Another object of the present invention is to provide a system and method for controlling additive flow through an additive injection apparatus so that the additive may be selectively injected into a plurality of fuel tanks, whereby each of the fuel tanks contains fuel having a different ratio of additive to gasoline.
Yet another object of the present invention is to provide an additive injection apparatus that is more compact and cost effective than conventional additive injection equipment.
A further object of the present invention is to provide a circulation loop for an additive tank whereby said loop is monitored by a controller to circulate the additive therethrough so that the integrity of the liquid additive is maintained.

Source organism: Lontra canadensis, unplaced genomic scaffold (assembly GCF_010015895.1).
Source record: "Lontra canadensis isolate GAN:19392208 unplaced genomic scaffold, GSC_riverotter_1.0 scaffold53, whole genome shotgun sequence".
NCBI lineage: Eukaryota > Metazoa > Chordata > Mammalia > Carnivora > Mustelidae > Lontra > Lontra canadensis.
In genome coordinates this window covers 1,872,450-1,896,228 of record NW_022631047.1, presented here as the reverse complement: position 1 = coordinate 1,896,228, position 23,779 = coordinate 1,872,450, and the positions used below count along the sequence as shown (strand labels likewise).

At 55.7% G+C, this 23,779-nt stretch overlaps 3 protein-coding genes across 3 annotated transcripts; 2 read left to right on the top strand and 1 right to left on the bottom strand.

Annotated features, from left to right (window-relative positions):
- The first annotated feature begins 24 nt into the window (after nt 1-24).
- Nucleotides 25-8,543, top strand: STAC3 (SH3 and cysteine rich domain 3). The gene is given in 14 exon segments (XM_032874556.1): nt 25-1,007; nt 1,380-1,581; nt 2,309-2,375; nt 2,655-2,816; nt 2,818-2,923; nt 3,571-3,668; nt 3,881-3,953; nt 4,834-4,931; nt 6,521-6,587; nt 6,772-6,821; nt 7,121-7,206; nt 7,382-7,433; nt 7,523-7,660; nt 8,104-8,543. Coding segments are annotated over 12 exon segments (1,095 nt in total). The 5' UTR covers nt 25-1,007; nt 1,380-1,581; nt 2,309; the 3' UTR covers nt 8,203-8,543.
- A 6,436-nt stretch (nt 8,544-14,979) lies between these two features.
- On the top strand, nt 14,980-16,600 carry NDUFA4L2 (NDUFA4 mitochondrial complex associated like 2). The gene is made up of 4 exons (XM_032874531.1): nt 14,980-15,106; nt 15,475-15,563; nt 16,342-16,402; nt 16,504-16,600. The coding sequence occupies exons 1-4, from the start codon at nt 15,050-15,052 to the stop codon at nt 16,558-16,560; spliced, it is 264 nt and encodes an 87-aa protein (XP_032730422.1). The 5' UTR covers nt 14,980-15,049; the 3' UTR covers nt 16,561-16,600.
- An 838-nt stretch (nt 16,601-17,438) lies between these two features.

Yet a further object of the present invention is to provide an additive injection apparatus adapted to be coupled with an expansion apparatus so that the number of additive flow paths may be conveniently increased.
These and other related objects of the present invention will become readily apparent upon further review of the specification and drawings. To accomplish the objects of the present invention, a reversible, interchangeable additive injection apparatus is provided comprising a manifold, a plurality of additive lines converging into an additive conduit at the manifold, a plurality of valves associated with said additive lines, a common metering device for measuring the flow of additive and a multiple port, selectively removable housing unit surrounding at least the plurality of valves and the manifold.